This book was such a pleasant surprise! I should say immediately that when I received it as part of my subscription to ‘How Novel’, which sends you a mystery book each month, I was a bit turned off by the ridiculous and goofy title: A Witch in Time.
The UK paperback version of it that I received had a lovely cover with intricate gold designs but the title…my initial reaction was to roll my eyes. I personally struggle with titles so – I get it. Titles are hard. And I know that titles should, ideally, from a marketing perspective, reveal something about the content of the book to those who haven’t read it. But to title a book about a time traveling witch…’A Witch in Time’? It’s actually a little bit insulting to this rather well written, well researched and overall interesting novel – to give it such a goofy title based on a bad pun! I am convinced the author did not pick this silly title!
That being said – I really enjoyed A Witch in Time (arg! I can barely write it!), which tells the story of a woman reincarnated in four different time periods (ranging from the 1890s through to the mid 2000s) and cursed to relive a doomed love affair in each. A lot of the book is about art (we meet several artists, painters, photographers, writers) and also about breaking the (sometime self-destructive) patterns of behavior that we find ourselves in – more on that in a second.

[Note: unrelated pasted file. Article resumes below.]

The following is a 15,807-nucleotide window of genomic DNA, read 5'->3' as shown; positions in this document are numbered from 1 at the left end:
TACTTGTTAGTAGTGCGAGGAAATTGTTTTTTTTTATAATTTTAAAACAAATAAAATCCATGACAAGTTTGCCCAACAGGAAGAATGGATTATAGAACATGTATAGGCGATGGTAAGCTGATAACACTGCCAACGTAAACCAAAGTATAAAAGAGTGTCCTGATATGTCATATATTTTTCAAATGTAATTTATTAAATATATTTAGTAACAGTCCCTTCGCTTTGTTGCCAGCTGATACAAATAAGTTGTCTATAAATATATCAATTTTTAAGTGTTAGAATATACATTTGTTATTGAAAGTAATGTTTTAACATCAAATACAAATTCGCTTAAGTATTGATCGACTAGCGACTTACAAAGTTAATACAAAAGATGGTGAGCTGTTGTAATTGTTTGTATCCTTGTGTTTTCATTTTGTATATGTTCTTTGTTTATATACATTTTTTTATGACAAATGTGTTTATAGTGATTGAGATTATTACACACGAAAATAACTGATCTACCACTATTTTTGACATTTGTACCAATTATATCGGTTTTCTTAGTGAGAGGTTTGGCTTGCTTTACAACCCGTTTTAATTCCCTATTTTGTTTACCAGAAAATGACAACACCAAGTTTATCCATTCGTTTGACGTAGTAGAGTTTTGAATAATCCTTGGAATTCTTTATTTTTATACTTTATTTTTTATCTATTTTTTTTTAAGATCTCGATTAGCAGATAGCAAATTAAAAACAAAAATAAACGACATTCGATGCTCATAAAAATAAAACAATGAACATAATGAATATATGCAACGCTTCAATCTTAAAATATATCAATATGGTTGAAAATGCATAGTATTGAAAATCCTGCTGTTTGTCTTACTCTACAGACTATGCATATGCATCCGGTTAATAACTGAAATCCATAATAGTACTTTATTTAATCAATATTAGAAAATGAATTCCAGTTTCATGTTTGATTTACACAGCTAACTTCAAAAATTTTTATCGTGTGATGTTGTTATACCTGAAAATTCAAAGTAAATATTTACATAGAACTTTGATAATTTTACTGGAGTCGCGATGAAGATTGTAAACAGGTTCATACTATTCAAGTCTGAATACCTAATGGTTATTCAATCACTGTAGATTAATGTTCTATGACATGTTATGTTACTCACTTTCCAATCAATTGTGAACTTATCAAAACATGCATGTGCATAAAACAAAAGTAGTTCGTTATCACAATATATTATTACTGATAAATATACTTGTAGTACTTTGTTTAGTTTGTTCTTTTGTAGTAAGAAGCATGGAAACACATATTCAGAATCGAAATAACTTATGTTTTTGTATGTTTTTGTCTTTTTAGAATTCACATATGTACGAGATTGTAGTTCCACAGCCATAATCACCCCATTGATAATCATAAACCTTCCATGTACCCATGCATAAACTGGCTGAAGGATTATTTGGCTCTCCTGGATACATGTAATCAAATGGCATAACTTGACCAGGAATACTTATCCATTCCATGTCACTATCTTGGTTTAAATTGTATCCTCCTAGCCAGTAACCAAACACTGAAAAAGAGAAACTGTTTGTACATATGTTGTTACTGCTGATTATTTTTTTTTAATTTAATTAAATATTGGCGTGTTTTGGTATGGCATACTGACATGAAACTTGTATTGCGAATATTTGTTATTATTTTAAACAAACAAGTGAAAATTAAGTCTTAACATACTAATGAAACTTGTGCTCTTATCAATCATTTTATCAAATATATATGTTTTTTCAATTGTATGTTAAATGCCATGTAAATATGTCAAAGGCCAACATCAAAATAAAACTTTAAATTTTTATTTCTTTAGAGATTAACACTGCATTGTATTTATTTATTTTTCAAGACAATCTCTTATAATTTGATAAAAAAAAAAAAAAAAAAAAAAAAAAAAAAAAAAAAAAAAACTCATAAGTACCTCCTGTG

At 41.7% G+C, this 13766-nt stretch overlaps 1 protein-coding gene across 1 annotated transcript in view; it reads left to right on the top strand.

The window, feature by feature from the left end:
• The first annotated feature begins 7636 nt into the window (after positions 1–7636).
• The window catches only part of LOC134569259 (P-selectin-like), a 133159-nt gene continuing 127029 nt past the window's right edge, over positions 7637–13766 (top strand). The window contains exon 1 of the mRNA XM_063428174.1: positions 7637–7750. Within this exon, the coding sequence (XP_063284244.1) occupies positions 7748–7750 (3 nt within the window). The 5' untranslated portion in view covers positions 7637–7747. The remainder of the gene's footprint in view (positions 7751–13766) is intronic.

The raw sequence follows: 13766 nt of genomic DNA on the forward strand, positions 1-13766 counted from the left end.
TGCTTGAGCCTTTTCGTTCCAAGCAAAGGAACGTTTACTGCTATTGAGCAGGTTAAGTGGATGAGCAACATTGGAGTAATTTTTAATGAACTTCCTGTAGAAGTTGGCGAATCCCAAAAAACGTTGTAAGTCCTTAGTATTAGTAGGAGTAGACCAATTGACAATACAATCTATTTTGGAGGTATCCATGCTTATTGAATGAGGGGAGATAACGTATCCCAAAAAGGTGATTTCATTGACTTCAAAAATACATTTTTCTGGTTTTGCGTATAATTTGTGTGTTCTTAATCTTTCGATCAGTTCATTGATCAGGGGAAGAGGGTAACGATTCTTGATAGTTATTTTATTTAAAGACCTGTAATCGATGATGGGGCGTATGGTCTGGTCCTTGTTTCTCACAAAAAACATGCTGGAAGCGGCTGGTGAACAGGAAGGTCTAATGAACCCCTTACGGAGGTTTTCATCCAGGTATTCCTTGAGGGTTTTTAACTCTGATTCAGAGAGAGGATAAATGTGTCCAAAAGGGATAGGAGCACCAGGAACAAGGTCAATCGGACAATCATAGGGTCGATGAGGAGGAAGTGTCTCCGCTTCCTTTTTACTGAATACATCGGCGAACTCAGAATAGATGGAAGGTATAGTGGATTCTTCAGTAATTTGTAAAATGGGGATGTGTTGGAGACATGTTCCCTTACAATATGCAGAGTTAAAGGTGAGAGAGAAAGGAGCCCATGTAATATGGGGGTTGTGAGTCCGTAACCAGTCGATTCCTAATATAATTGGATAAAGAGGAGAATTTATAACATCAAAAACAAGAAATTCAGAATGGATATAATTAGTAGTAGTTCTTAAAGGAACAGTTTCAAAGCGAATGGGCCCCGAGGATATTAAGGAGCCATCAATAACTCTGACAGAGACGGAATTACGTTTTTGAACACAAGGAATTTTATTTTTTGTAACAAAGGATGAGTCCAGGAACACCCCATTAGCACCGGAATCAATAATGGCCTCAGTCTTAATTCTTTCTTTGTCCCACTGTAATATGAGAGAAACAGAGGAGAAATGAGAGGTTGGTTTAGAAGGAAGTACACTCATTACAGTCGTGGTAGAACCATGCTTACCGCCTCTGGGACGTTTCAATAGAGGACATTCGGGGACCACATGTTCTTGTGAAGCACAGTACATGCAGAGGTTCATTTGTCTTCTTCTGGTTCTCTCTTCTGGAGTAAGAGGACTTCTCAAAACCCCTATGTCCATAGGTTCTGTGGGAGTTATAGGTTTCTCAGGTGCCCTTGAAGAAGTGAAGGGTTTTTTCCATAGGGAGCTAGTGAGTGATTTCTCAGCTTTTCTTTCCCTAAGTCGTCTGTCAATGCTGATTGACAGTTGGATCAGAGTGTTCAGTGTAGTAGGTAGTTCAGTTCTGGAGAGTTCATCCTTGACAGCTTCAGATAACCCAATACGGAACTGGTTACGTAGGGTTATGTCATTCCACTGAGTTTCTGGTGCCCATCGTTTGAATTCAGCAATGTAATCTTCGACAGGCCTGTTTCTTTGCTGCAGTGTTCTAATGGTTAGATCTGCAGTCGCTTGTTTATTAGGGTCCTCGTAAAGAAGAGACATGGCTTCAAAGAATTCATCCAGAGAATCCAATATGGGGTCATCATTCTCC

One of the things that impressed me most about this book overall was that the author Constance Sayers had clearly done so much research into the physical world of those four different time frames and locales (the heady glitter of late 19th century Paris and 1930’s Hollywood, to the dry heat and bohemian townships of the New Mexico desert). Not only that but she managed to tell a fairly ‘straightforward’ and coherent narrative while jumping back and forth in time. Sayers, from a bit of research online, seems to be a very accomplished person in the world of journalism, so I feel like she might have approached this structural element of the book with a bit of a journalist’s eye for ordering fragments into an easily digestible whole. I never once felt lost.
Additionally, she seems interested in each era and – I’m not sure how to put this – the ‘spirit’ of that era, for lack of a better word. In every era that our main character is reincarnated into – she comes into contact with prominent artists of that age. Whether that be screwball comedy film directors in the 1930’s, to counter cultural musicians playing dreamy folk tunes in the 1970’s. I loved this element and also enjoyed how one of the characters – who is always reincarnated with her – is an artist in all these different eras and he feels drawn towards different topics and different styles depending on what is trendy. It makes him seem like a fickle character, easily blown about by external influences, which suits the story well.
I was really engrossed in the book overall and I’ve not felt that way about a novel in a long time. I ‘couldn’t put it down’. That’s really a testament to Sayers’ storytelling that, even though I knew where we were headed, I wanted to experience each new era! We also get to meet some ‘demons’ in this book and they always, in each timeframe, hang out with the artists. For instance, they mingle with Toulouse-Lautrec in 19th century Paris and set up a recording studio in the 1970’s. I like that suggestion: that artists are always chilling with the devil haha. And there are all sorts of fun references and allusions throughout, such as the main character’s name in her first lifetime: Juliet. (What better name could you pick for a teenager in a doomed romance, right? It’s a bit on the nose but it works!)